Free Satpal Ram

Album: Rafi's Revenge (1998)
Charted: 56
Play Video


  • This track tells the story of a controversial murder case, that of Satpal Ram, a Birmingham Asian who was jailed for life in June 1987 after defending himself against a racially motivated attack by a group of white men in November 1986. That is the story put forth by Ram's supporters including Asian Dub Foundation, the British band Primal Scream, and most of the British media.

    The other view is that Satpal Ram stabbed a stranger in a drunken frenzy in an Indian restaurant when his victim, Clarke Pearce, asked for the music to be turned down; Ram objected and stabbed Pearce in the back with a flick knife - an illegal weapon - gloated over him as he lay dying, then fled the scene of the crime with the murder weapon still in his hand. The victim's elder sister and his fiancée were present at the time of the murder, and both testified at Ram's trial.
  • Ram appealed his murder conviction twice; his second appeal was dismissed in a strongly worded judgment by Lord Justice Beldam in November 1995, but in June 2002, he was paroled still protesting his innocence, and vowing to fight on to clear his name. In May the following year his life license was revoked following allegations of assault and criminal damage, and he remained unlawfully at large until he was arrested in April 2005, assaulting two police officers in the course of his detention.

Comments: 3

  • Helene Ryles from Birmingham, EnglandI've only just heard about this case but I think people have a right to defend themselves against attack. He shouldn't have had to spend all these years in prison and suffered all that racial mistreatment. Due to my disability (I'm deafblind asperger) I am not capable of self defence in this manner and my sight loss would make it impossible even for me to identify my attacker, but those who can should be permitted to do so without being penalised so much.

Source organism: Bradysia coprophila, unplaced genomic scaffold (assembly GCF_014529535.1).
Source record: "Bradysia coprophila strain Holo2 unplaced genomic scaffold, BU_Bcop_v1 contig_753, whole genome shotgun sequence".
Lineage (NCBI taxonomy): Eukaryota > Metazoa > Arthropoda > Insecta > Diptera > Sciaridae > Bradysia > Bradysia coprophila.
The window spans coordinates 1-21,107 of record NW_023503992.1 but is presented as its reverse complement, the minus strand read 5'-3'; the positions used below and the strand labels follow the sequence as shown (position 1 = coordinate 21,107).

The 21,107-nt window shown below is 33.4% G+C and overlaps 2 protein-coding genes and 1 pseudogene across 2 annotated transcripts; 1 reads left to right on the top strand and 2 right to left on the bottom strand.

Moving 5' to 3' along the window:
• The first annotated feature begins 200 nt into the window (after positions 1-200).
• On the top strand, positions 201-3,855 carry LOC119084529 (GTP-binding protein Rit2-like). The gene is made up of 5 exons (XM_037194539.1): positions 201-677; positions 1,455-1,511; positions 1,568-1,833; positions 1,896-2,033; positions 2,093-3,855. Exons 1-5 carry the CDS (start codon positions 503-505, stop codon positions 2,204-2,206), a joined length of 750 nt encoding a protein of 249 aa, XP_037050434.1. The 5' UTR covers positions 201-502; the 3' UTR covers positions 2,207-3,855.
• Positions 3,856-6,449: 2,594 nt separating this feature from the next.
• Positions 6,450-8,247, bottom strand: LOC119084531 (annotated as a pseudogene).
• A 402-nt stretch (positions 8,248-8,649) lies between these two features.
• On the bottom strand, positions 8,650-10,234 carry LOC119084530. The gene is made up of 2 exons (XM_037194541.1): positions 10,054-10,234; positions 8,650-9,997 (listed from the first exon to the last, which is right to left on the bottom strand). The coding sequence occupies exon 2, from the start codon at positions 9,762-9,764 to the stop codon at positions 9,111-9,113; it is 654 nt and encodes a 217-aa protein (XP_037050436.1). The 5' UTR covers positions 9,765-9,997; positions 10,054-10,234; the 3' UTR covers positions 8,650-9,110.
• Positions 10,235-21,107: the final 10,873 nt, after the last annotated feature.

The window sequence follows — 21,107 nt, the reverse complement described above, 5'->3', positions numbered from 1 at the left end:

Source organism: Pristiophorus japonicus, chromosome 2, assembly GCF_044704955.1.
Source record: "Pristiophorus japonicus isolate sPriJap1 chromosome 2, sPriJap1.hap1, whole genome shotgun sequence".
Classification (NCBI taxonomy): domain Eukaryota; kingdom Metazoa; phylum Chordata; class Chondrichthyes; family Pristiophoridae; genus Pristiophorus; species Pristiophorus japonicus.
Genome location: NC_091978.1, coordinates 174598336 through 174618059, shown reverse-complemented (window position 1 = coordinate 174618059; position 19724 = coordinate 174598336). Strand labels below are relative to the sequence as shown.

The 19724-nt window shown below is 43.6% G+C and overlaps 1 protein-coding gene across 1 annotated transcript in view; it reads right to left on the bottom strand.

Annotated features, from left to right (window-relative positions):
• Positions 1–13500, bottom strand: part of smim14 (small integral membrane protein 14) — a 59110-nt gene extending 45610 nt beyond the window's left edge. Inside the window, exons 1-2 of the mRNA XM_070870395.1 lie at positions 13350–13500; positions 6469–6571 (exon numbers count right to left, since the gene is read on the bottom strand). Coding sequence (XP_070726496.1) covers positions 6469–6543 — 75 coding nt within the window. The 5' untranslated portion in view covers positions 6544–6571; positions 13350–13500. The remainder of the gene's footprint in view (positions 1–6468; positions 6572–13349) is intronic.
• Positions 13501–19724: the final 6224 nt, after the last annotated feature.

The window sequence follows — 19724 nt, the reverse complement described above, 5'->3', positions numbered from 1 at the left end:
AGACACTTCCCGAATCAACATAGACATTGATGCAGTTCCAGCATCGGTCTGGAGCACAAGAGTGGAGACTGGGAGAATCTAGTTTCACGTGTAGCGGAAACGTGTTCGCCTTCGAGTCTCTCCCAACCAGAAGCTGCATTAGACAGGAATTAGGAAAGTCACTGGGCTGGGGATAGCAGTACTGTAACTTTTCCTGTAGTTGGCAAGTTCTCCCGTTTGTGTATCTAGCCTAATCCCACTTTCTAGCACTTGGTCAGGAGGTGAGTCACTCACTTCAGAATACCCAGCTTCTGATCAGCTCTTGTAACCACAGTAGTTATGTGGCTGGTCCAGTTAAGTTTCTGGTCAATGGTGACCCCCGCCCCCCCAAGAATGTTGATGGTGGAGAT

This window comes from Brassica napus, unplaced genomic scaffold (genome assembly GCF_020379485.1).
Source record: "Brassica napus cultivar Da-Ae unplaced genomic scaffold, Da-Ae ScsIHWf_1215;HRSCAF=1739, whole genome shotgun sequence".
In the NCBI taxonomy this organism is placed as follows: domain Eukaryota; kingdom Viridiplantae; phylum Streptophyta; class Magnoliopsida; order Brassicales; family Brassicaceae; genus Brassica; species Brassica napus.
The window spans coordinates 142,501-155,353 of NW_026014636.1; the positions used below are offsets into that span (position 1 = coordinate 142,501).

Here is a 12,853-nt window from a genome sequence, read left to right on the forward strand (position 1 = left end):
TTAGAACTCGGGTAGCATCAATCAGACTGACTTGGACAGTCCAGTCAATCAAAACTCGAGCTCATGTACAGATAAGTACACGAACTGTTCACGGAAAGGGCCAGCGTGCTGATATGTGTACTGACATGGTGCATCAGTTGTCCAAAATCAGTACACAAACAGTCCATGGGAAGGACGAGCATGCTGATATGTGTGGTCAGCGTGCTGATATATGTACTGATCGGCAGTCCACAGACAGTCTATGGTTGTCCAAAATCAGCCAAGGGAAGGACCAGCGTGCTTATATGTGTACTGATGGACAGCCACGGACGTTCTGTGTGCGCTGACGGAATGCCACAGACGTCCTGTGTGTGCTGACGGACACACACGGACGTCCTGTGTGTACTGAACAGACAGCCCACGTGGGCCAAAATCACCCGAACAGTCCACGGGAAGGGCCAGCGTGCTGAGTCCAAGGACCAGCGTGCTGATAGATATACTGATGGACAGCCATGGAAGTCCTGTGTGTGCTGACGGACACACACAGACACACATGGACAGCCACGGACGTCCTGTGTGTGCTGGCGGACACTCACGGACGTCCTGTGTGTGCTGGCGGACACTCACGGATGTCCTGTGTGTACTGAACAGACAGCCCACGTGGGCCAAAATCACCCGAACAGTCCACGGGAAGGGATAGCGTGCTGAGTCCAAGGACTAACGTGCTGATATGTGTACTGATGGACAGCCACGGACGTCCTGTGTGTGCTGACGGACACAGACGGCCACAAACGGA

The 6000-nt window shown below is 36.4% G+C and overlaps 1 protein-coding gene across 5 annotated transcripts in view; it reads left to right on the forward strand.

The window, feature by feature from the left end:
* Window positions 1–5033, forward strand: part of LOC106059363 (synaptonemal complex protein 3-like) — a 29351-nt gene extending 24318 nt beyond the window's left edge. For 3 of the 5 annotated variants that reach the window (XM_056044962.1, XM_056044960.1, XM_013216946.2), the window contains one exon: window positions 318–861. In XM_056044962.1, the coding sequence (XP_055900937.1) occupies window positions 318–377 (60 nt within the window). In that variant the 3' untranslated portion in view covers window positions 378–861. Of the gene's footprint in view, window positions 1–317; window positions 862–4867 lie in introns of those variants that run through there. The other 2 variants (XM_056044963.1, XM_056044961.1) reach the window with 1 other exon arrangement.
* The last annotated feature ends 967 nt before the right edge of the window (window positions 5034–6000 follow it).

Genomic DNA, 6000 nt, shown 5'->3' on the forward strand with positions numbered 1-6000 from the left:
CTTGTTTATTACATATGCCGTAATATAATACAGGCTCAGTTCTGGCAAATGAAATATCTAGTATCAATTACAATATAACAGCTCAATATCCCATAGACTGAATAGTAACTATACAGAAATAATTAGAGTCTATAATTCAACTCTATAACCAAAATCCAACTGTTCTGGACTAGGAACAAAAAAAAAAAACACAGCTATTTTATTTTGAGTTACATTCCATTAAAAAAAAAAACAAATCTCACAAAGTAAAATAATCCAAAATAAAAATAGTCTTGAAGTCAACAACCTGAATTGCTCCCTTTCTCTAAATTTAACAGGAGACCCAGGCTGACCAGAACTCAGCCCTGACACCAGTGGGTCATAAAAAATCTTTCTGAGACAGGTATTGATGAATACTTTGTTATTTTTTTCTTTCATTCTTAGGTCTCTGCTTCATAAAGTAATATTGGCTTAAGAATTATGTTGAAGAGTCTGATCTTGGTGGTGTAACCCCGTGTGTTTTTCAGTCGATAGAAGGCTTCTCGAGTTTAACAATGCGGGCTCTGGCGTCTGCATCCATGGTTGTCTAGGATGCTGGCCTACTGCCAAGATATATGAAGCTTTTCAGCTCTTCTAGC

• Alexander from London, EnglandIt isn't my account that is biased, it is the accounts in the mainstream media that are at best slanted and at worst disgraceful lies that have been parroted uncritically. Re your comment, the victim's name was Clarke Pearce, not Stuart Pearce. Whether or not Ram had been assaulted by other people at other times is totally irrelevant. Pearce was unarmed, Ram stabbed him to death with an illegal weapon. And the only reason he turned himself in to the police was because he couldn't obtain a passport to flee the country.

    Ram was rearrested in April 2005 and was not paroled again until 2013. This time no one is writing songs about him.
  • Philip from Manchester, United KingdomYour account of the facts around this song seem hugely partial and biased. Here's an extract from an article in the Observer newspaper from Sunday 30 January 2000; "In November 1986, then 20, he and two friends went for a meal at the Sky Blue Indian restaurant in the Lozells area of the city. A table of six white people also in the restaurant started hurling racist abuse at the waiters and complaining about the Asian music that was being played. Satpal responded with a call for the music to be turned up. One of the men, Stuart Pearce, then came at Satpal with a broken glass and stabbed him in the face. Satpal responded by drawing a short-bladed penknife. In the ensuing struggle, Pearce sustained a number of stab wounds and later died ... He himself had been assaulted a number of times prior to the incident at the Blue Sky. 'I've never refuted that a man died as a result of my actions,' he says. 'But the circumstances have never been taken into consideration. I accept that loss of life is wrong, but if I hadn't done what I did I would be dead now.' A week after the killing he turned himself into the police."
see more comments

Editor's Picks

Glen Phillips of Toad the Wet Sprocket

Glen Phillips of Toad the Wet SprocketSongwriter Interviews

The "All I Want" singer went through a long depression, playing some shows when he didn't want to be alive.

Chris Rea

Chris ReaSongwriter Interviews

It took him seven years to recover from his American hit "Fool (If You Think It's Over)," but Chris Rea became one of the top singer-songwriters in his native UK.

Chris Robinson of The Black Crowes

Chris Robinson of The Black CrowesSongwriter Interviews

"Great songwriters don't necessarily have hit songs," says Chris. He's written a bunch, but his fans are more interested in the intricate jams.

The Evolution of "Ophelia"

The Evolution of "Ophelia"Song Writing

How four songs portray Shakespeare's character Ophelia.

James Williamson of Iggy & the Stooges

James Williamson of Iggy & the StoogesSongwriter Interviews

The Stooges guitarist (and producer of the Kill City album) talks about those early recordings and what really happened with David Bowie.

Allen Toussaint - "Southern Nights"

Allen Toussaint - "Southern Nights"They're Playing My Song

A song he wrote and recorded from "sheer spiritual inspiration," Allen's didn't think "Southern Nights" had hit potential until Glen Campbell took it to #1 two years later.